The bridge of the Zambezi is a superb monument to donor aid, and has changed the vibe around the Zambezi for ever. Specials in the area included Lesser Jacana, Allen's Gallinule, Red-necked Falcon, Anchieta's Tchagra and African Marsh Harrier. A variety of warblers was also seen in the area.
En route South we recorded Silvery-cheeked Hornbill, Honey Buzzard, and in a clearing near Inhaminga had both Purple and Twinspot Indigobird in close proximity which allowed for close observation of the differences. (We actualy saw all four indigobirds in breeding plumage on this trip). The observation of this duo of very similar indigobirds in association with their host species (Jameson's Firefinch & Re-throated Twinspot) was a real bonus. As has been observed before, leg colour of indigobirds is often problematic, given the effect on variable light conditions and the background against which one views the legs. After a period of observation of the two birds in question in different positions, the following rule of thumb was observed regarding the leg colour. When viewed against the light (ie silhouetted) Purple Indigobird appeared to have reddish legs, but when viewed with good light and against a dark background these legs appeared to lose colour and become pinkish. For Twinspot Indigobird, the legs also looked reddish against the light, but when viewed against a dark background with good light, the legs gained in colour, appearing even richer in colour (orangy tint). In my experience the green sheen on Twinspot Indigobird is fairly obvious early in the season (ie January), but may fade to a more amorphous blueish-purple later on in the season (ie by April).
Rio Savane is perhaps slowly declining as a birding mecca, due to increased human activity, particularly away from the conservation area near the estuary. Nevertherless one of the group was fortunate to spot a flying Great Bittern, and we had several sightings of Buttonquails, both Kurrichane and Black-rumped. On this occassion we had to work hard to get decent views of Locust Finch, but had better views of Great Snipe than during the December Trip. A very nice pair of Copper Sunbird were seen and photographed in some Casuarina Trees, while the nearby estuary produced Sand Plover and great views of Terek Sandpiper. A new area close to Beira produced plenty of waterbirds and excellent views of African Crake, and some Red-headed Quelea, but the Black Coucals kept their distance. Around Nhambita camp, we explored a new area along the Vanduzi and Pungwe rivers where specials included Honey-Buzzard, Thick-billed Cuckoo and Miombo Glossy-Starling.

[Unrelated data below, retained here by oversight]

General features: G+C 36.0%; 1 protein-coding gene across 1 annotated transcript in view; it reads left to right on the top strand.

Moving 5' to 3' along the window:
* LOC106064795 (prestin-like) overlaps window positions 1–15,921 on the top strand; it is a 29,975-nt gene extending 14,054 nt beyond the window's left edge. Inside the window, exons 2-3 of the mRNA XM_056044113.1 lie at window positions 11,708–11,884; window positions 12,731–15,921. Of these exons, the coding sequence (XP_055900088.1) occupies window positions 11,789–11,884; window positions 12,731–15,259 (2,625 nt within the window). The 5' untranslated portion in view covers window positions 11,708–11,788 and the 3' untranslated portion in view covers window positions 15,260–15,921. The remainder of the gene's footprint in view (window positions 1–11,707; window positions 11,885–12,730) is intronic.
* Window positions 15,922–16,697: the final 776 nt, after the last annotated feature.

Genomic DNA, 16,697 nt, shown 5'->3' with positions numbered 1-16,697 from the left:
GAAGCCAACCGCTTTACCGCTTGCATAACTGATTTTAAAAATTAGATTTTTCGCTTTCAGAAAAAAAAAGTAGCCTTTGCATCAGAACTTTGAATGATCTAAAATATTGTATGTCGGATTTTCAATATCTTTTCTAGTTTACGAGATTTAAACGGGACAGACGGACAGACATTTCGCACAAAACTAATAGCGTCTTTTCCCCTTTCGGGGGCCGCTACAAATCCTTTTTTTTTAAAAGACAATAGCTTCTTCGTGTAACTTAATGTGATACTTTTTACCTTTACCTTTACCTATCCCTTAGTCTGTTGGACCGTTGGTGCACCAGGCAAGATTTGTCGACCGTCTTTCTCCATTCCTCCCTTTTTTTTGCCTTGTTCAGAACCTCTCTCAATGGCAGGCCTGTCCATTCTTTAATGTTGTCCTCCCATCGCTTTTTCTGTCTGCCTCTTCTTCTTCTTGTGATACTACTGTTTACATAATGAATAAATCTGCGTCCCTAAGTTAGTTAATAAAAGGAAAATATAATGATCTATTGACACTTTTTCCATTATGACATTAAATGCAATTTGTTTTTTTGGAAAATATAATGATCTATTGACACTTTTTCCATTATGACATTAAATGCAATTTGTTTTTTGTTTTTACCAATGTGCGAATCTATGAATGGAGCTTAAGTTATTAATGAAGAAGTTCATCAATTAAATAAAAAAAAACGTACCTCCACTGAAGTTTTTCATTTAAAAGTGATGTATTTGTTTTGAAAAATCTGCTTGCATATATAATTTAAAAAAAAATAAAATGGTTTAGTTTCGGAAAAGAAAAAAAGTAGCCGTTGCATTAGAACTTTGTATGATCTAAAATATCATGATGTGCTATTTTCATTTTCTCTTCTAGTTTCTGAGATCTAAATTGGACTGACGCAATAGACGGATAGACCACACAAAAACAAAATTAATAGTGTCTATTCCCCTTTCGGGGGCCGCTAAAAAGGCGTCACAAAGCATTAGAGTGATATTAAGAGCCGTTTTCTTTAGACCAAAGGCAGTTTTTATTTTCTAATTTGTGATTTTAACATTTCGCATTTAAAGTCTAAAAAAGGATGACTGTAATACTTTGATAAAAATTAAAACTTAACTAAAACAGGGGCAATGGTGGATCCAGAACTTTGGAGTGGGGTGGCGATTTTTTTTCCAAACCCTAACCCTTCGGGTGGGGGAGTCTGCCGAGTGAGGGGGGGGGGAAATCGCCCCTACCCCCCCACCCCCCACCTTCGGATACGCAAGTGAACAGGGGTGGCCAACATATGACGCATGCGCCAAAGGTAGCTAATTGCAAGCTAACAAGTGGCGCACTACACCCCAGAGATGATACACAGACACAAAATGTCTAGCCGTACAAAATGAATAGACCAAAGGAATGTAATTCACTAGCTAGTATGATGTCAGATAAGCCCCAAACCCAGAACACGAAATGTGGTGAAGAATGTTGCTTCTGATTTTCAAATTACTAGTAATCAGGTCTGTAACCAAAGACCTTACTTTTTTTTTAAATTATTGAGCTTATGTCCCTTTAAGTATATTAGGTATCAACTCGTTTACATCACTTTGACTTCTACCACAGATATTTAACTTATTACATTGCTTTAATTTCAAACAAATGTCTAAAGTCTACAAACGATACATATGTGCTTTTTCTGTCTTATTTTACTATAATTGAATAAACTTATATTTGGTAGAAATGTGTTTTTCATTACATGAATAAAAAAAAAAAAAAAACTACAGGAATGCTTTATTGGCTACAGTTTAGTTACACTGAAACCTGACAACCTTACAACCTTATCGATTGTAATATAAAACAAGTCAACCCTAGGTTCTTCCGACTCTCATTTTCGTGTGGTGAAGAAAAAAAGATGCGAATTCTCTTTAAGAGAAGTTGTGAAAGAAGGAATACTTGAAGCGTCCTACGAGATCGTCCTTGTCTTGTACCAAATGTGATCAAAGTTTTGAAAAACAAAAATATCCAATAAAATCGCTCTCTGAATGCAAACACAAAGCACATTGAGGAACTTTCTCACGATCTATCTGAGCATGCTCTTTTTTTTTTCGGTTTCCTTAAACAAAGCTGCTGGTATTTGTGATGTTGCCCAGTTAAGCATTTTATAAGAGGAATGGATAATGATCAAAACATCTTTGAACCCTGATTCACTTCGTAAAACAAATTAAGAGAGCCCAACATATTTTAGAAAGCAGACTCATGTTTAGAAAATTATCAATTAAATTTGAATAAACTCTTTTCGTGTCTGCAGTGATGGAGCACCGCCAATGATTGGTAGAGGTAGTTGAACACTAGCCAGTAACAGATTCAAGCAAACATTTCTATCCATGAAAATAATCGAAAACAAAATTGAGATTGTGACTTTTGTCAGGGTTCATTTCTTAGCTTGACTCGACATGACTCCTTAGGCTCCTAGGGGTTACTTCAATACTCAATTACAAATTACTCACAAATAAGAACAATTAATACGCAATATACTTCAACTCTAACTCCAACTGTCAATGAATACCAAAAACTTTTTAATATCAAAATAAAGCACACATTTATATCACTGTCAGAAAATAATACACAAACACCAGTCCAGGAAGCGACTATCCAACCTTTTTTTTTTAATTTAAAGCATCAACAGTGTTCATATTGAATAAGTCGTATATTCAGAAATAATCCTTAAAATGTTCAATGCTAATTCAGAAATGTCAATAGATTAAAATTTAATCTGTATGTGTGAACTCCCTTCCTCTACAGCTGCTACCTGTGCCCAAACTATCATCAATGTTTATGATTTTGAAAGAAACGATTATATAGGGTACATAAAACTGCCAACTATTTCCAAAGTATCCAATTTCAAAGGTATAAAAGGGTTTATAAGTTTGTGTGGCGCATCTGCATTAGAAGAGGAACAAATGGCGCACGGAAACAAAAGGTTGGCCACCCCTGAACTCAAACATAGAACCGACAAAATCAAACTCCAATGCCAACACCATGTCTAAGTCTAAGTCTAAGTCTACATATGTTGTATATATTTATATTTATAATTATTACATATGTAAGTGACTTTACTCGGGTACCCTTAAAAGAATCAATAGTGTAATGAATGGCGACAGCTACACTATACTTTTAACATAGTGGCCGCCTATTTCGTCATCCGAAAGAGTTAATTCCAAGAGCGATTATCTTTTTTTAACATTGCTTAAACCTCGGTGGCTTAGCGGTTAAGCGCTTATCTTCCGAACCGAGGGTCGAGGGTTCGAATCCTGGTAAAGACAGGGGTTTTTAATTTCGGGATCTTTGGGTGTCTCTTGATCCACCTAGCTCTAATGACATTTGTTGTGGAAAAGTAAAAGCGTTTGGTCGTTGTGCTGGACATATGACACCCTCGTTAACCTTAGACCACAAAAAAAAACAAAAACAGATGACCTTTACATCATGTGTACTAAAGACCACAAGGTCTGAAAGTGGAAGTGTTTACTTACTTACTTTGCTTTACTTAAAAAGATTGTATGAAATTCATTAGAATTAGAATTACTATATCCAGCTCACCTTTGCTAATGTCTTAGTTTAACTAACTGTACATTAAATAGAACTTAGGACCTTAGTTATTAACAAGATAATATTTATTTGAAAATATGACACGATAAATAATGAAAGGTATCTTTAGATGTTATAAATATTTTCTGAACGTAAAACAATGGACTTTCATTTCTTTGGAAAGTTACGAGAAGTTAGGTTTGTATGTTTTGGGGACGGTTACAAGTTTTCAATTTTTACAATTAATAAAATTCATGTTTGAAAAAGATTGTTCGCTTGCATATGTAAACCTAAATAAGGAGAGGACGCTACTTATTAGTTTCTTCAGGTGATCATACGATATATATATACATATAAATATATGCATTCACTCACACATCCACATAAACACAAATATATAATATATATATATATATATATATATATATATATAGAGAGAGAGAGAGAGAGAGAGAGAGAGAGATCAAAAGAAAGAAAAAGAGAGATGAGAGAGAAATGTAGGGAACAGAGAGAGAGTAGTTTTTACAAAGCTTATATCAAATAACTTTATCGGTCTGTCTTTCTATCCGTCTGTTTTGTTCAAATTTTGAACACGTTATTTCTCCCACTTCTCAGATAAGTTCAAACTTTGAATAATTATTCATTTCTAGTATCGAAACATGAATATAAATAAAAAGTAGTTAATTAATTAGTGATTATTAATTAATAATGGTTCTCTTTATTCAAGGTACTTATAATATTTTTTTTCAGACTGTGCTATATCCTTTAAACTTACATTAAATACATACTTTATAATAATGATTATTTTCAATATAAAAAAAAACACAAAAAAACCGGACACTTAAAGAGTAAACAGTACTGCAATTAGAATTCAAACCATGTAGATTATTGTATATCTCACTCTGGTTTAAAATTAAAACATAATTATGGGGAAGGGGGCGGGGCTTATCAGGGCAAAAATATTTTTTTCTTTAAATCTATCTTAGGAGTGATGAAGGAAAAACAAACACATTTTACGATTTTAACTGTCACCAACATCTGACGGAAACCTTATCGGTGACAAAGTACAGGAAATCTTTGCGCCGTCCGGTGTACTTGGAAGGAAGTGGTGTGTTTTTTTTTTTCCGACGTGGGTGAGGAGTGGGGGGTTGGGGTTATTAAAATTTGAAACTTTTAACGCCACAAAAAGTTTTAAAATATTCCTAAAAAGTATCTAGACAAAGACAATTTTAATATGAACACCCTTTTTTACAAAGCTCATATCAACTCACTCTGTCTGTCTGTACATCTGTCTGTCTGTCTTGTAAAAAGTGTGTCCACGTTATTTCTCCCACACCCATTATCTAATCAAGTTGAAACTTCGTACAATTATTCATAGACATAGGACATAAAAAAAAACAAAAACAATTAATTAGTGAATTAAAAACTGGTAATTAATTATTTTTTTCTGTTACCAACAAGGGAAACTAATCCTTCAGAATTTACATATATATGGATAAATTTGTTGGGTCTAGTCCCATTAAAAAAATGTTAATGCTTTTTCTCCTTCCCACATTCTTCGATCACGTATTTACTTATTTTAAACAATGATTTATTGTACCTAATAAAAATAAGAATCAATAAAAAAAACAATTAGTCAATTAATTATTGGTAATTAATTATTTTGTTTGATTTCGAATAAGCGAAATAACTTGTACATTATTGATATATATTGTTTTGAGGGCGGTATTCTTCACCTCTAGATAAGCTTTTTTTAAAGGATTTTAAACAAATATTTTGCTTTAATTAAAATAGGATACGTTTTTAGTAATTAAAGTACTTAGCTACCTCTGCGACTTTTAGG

This trip was to prove to be a special for Collared Flycatcher and we had sightings of a male in Full breeding plumage just outside Mutare in Zimbabwe. On this trip we did a short extension to Harare, stopping en-route to bird Gosho Park. Here we picked up Orange-winged Pytilia, Whyte's Barbet and another Collared Flycatcher among others.
Around Harare it was also very dry, which meant that the birding of the Dambos in Harare was never going to produce the bonanza it often does in the wet season (With Streaky-Breasted Flufftail, Blue Quail and Striped Crake regular). However Monavale Vlei produced Ovambo Sparrowhawk, African Crake, Corncrake, Black Coucal and several beautiful Yellow-mantled Widow among others. Marlborough Vlei was also good with better views of Black Coucals, Cuckoo Finch, many Yellow-mantled Widow, Marsh Warbler and others. Jono Francis shared his enthusiasm for the rare Mashuna ringlet (Mashuna mashuna). North of Harare we located a variety of Miombo Birds including Spotted Creeper and Southern Hyliota. We also saw Icterine Warbler, Cuckoo Hawk and a female Collared Flycatcher, the third for the trip.